In 2010, SaaS companies catered exclusively to large enterprises in Silicon Valley. Salesforce, ServiceNow, Workday emerged as industry leaders, a hierarchy that stuck until another now-leader came along: Square.

Square's key insight was simple: The same tools that fueled Fortune 500 companies would work just as well for small businesses and yard sales. By democratizing SaaS, Square disrupted the industry and brought new opportunity to entrepreneurs. 

Until Square was practically a household name, industry leaders left it alone. Now in other industries, that same dynamic is driving new SaaS solutions. 

Square's Story Comes Full Circle

Trends are easier to spot in retrospect than in the moment. But as we close out the decade, there's a pattern emerging: SaaS companies are evolving to serve new niches. 

This development will have dramatic consequences at both ends of the business spectrum. Enterprise users will see less centralization and more specialization in their tools. Entrepreneurs will use those specialized SaaS offerings to disrupt industries in ways unimaginable today. 

Those changes will create new verticals in the largest, most significant industries of the American economy. Inefficiencies in education and healthcare will invite exciting new solutions from SaaS providers.  

SaaS Goes to School

A decade ago, Blackboard was the go-to software in education for online learning. As the only game in town, however, the platform wasn't very responsive or adaptable to user concerns.

As SaaS gains steam in education, expect solutions to focus on the user experience. Just acquired for $2 billion, LMS tool Instructure adapts to meet the school or employer's specific needs. By blending an open software model with numerous integrations, Instructure can be configured for a huge range of content.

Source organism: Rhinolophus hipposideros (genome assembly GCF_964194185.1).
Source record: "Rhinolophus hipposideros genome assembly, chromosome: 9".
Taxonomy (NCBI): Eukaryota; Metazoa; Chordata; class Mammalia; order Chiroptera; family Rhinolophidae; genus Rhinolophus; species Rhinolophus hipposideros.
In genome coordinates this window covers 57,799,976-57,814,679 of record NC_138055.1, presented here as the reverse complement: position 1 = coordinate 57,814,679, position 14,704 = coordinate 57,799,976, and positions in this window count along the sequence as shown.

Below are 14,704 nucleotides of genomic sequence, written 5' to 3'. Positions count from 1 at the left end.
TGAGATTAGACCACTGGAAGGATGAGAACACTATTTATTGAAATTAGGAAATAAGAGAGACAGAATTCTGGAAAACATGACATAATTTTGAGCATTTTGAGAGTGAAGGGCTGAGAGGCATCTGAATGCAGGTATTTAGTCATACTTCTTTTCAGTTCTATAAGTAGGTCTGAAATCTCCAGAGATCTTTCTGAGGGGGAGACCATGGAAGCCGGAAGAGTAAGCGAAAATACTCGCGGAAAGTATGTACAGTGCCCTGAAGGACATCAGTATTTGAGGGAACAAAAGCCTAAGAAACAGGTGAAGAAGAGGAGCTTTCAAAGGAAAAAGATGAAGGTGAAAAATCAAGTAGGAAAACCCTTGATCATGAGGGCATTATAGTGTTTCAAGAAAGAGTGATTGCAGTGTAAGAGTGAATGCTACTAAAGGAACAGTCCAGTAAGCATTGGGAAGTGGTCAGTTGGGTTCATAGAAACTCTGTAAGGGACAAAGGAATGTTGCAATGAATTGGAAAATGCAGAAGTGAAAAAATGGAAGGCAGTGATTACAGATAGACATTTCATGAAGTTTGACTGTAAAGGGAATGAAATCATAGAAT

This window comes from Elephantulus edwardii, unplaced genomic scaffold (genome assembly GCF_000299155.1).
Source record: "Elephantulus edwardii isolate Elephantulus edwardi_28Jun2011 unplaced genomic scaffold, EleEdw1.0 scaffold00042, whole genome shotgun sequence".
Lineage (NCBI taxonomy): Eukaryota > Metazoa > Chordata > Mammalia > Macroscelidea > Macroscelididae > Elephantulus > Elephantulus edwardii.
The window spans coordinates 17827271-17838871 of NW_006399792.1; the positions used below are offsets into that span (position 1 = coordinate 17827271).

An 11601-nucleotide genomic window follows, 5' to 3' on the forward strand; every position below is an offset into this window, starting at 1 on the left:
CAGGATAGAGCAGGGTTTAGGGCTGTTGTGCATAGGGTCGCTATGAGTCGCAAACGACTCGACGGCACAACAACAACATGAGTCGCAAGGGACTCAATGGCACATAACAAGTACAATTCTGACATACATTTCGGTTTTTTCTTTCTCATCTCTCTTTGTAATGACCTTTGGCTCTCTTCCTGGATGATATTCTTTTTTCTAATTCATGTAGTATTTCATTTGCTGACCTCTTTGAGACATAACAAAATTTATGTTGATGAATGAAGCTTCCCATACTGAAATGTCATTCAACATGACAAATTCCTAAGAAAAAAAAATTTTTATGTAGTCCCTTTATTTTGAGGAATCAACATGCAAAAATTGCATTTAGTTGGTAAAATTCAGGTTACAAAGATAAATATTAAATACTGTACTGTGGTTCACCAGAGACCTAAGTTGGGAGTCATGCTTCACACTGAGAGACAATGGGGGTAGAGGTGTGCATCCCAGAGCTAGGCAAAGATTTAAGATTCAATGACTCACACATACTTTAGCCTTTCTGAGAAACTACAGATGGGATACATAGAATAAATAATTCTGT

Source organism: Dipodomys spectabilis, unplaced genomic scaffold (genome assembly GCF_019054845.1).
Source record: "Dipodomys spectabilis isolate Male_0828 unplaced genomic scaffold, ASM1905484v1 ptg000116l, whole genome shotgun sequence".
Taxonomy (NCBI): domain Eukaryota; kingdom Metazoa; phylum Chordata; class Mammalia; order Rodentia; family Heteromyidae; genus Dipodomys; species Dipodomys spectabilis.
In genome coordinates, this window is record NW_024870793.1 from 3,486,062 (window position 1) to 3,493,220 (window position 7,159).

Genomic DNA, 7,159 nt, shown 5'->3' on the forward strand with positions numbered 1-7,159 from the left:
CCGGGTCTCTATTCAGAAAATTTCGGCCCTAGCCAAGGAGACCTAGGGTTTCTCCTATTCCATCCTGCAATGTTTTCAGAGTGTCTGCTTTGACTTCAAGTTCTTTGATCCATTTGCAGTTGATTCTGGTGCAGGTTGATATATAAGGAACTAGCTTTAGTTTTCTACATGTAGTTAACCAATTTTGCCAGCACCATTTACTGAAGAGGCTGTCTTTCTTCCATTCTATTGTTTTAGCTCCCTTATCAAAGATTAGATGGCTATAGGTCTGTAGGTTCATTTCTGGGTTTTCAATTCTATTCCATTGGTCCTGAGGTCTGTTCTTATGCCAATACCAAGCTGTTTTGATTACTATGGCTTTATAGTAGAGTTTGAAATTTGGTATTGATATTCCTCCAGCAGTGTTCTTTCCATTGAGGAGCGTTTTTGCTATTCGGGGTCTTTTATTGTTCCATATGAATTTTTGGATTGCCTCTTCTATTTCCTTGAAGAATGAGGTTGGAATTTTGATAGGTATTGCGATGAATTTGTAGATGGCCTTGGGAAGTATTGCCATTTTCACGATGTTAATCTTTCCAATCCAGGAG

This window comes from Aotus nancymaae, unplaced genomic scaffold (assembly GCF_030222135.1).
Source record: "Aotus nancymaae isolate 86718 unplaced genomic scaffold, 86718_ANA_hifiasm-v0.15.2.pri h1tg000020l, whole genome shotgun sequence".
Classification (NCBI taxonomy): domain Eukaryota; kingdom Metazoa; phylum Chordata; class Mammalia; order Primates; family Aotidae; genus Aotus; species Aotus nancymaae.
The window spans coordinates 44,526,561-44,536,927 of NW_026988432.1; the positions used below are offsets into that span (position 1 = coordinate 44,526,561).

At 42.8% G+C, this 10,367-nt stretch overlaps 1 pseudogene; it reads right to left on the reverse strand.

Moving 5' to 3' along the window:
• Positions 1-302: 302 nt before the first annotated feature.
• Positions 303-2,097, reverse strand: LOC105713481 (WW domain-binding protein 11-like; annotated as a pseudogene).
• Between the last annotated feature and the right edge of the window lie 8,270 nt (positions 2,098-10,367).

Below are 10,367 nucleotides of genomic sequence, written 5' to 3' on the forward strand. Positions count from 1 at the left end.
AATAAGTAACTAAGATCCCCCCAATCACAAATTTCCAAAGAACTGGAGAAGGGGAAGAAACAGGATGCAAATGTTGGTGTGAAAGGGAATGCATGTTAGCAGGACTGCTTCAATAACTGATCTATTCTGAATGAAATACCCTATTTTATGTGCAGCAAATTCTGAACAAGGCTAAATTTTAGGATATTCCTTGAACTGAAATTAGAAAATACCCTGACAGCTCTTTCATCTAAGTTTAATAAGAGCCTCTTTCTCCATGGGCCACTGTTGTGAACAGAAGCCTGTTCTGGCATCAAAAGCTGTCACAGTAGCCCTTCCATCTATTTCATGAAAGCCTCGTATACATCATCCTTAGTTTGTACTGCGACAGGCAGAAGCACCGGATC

Like Square, Instructure changed the industry. By taking user feedback into account, it built its platform around pain points that anyone who's used LMS systems knows by heart.

Running in parallel with the trend toward better UX is the demand for more affordable employee training. Following the lead of platforms like MasterClass, LinkedIn leveraged its name recognition with employers to develop LinkedIn Learning. LinkedIn Learning's certification programs are widely accepted by employers. 

As education costs rise and the competition for talent worsens in the 2020s, expect SaaS-based credentialing programs to explode. And as employers encourage employees to embrace them, expect their UX to improve as well. 

SaaS's Future in Healthcare

Compared to education, SaaS's changes to healthcare will come more slowly. As a highly regulated and fractured industry, healthcare takes longer to vet and adopt new tech. 

Still, any SaaS company that can create efficiencies in the healthcare system stands to profit. Health records company Epic Systems does $2.7 billion per year in annual revenue, largely because it managed to make medical records accessible yet secure across health systems.

Startups that can handle scheduling, preventative care, prescription renewals, insurance even 25% faster could replicate the success of companies like Instructure or Epic. 

That's why Google, Apple and other major players are entering the fray -- but don't expect even tech giants to change the game overnight. The current healthcare system represents one-fifth of our economy. In many cities, hospitals are the single largest employers. These institutions won't go the way of the mall.

Expect enterprise tech companies to partner with hospital systems as their healthcare providers of record. Pharmacy chains like Walgreens and CVS may also assume a larger role in providing healthcare services. 

In healthcare, education, and more, the SaaS movement is far from over. Pay attention in 2020, and the next great disruption could be yours.